And then there was Yamata 16 to consider. The clandestine organization had its own objectives and it was Jonathan's duty to aid in those. Thus, Tartarus. An earlier investment had transpired. Tartarus afforded him both anonymity and careless freedom: no one in Tartarus cared who you were or where you came from. Even more, no one questioned why.
It made spying on people far easier.
Jonathan had merely taken a seat in one of the sequestered booths. Reclining back into the fair cushions, he appeared to be at ease. Languid, almost, in his relaxation. His dark hair was brushed back, swept over his cranium. Sleek, but refined, clothes were no stranger to these parts. Men and women of all sorts came to Tartarus. A black jacket trimmed with cyan fixtures was unzipped down to his clavicle. One hand occasionally lifted a glass of a transparent blue fluid for him to sip from. His eyes peered upward, toward a woman whose body gyrated against a pole on top of the pedestal at the center of the crescent booth. The way she moved made it difficult to discern her nature -- human or synthetic -- but a deeper glance answered curiosity. Human after all.
He knew this to be true. His mind wandered, the xeno-affliction he possessed having granted him a shape of telepathy akin to that of an Abiogenic Pythian. He could hear things, touch upon the thoughts and inner workings of the human mind -- but only humans. Unless a Hephaesti possessed an organic core, he could not touch them. Thankfully, there was still plenty of other minds to breeze through.
Ten meters away, there was a man who tried to bury his face into the cleavage of a synth. His mind was screaming about the pain in his nose.
Further off, an Avarik consort had just dismissed a Hephaesti after she had accidentally alerted Bastion security to her deeds. Avarik had always interested him. Their networks were wide and fluid, but their scope was limited. Soot and Catalyst only served so much. Undoubtedly they had other interest as well... And their presence in Bastion intrigued him.
Another person sharing his crescent booth was a woman, eyes locked on the dancer's swaying. She was an agent of the Interstellar Trade Commission indulging in some time away from the restraints of society.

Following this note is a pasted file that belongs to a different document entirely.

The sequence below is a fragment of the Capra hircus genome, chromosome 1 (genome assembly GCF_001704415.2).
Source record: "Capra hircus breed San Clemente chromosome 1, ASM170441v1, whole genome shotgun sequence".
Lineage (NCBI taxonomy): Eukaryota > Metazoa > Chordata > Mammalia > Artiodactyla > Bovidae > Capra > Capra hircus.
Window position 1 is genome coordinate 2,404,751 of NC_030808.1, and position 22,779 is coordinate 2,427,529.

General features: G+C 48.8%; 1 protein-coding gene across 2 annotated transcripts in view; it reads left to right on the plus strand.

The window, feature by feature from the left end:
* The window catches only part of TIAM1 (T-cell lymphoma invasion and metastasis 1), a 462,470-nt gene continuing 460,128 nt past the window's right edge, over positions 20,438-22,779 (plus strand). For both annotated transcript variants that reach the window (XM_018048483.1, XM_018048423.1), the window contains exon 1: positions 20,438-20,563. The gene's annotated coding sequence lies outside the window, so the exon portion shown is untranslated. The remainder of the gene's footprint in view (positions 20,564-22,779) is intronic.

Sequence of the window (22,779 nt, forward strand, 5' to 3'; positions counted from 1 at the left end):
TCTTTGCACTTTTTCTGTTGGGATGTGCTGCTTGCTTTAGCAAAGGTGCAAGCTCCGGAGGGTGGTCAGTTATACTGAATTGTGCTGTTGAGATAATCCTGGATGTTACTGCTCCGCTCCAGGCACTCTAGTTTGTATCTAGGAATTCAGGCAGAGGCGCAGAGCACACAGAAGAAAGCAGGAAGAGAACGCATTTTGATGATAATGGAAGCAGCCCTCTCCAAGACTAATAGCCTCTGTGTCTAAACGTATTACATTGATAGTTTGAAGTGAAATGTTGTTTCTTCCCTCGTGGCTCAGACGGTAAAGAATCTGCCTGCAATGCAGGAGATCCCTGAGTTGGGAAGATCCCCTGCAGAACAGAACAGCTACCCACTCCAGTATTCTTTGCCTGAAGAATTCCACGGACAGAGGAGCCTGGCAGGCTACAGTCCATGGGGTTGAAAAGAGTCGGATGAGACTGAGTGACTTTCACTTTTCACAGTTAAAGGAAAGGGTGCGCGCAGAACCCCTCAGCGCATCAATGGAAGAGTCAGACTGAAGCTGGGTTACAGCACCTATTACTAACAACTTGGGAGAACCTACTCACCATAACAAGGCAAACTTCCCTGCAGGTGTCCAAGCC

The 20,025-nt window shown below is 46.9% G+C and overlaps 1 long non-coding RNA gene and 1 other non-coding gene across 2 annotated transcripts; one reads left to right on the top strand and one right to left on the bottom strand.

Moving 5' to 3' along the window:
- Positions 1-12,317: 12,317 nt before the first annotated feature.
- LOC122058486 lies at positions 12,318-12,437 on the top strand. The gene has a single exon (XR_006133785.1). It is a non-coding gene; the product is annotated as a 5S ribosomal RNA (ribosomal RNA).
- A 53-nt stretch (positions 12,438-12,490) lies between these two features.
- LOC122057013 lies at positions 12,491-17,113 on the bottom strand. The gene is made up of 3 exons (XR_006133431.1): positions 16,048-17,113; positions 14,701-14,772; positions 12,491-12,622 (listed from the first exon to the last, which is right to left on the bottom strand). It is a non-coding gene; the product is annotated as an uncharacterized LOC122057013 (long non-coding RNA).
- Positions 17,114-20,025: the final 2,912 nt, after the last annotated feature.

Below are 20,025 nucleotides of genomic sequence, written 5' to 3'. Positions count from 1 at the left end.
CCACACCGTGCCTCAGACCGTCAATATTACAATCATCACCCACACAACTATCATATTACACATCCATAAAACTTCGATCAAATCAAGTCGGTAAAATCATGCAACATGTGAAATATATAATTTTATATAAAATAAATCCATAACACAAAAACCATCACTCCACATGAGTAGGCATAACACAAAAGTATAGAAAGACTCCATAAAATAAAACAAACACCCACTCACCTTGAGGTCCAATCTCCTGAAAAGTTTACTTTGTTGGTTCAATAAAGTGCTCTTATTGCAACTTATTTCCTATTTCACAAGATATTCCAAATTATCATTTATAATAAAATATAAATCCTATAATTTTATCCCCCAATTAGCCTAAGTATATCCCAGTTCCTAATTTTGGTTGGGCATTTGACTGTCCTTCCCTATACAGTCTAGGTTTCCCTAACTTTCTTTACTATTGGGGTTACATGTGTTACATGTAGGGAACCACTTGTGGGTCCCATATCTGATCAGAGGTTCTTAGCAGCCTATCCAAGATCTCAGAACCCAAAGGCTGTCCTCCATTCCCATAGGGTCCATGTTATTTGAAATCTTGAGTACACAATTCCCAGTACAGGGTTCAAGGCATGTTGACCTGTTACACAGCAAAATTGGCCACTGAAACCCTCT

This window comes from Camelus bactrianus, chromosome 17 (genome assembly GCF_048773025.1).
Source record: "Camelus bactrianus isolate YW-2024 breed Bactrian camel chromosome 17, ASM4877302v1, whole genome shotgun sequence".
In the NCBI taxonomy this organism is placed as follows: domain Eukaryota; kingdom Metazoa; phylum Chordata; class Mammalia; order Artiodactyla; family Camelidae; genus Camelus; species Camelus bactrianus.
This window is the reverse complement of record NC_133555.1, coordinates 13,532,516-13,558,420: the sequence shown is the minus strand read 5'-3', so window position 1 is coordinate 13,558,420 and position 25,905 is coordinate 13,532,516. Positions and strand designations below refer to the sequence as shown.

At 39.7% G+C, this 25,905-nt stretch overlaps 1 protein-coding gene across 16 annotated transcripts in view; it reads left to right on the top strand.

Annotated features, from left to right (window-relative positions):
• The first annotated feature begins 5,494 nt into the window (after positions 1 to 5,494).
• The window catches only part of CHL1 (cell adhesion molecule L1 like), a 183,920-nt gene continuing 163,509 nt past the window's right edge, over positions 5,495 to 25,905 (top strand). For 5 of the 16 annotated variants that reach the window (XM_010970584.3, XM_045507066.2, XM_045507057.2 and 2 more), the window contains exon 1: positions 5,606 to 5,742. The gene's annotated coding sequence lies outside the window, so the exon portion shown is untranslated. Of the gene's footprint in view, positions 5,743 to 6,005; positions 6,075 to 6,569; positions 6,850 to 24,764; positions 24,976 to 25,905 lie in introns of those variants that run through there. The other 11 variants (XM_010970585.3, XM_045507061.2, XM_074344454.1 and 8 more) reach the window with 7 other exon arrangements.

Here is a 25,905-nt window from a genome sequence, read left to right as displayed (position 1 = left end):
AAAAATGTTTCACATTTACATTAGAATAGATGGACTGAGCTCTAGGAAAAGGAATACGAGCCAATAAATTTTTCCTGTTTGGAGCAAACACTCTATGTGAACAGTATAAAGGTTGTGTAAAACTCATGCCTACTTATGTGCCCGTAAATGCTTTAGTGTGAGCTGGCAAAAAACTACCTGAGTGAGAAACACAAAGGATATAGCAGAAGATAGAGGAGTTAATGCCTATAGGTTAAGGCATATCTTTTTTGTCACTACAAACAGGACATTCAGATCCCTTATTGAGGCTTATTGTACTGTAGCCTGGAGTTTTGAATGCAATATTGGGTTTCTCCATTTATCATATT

Everyone had things they took pleasure in. Jonathan's just so happened to be people watching.
Iradell watched as Mary weaved through the crowd on her way back towards the exit, curly red hair bouncing with every step she took until she was gone. She did like her friends on the Irad, though Mary felt like the most genuine. Mary was very pretty, too. It was something that Iradell wished for herself, to eventually be able to afford the higher tiers of upgrades that would allow her to pass as a human female. Particularly, a female like the one she had in mind, a memory she had of a friend long ago. She was close, as it was, but her nature was still evident at just a glance.
Trying to hide it was a tough task, too. It was not that she was ashamed of being synthetic, but when so many other beautiful Hephaestis were present, she felt cheap. She was not sure how they afforded the synthetic skin grafts and other upgrades to make them look more alive, but she had not yet saved enough to get her torso skinned, and her face still showed the seams between each portion that was completed. The skin on her face was soft and allowed her to feel sensations, but it was still cheap in comparison to what some of the more wealthy Hephaesti could afford. While the Avarik provided her with this face, she had to use her own money to complete her arms, which were finished up to her shoulders and upper back. This left her neck unfinished as well. That was where she had left off and now she had no extra money to spend.
That which was not covered in synthetic skin was a black and silver metal. Her chest was still androgynous, though her frame was small enough to be feminine. Ira's waist, legs and feet were still in need of a synthetic coating as well, but all of that would come in time. At least it was easy enough to cover herself up with clothing in order to hide her bareness. Not all Hephaesti were self-conscious about such things, but as one who admired the human form, Ira was.
For the meeting with Rastor, Iradell had dressed in some of her nicer clothing. She wore black pants and a black, zip up flight jacket. The leather collar stood up enough to cover her metallic neck, but it didn't hide it too well. She wore a white shirt under that and on her feet were combat boots. Tucked under the jacket under her left arm was a side-arm pistol, small enough to conceal but it fired a large enough caliber laser to defend herself if need be. Under her pants, strapped to her right leg, was an 11-inch knife which she would also use if need be. Both weapons were well concealed, considering the way the clothing fit her small frame.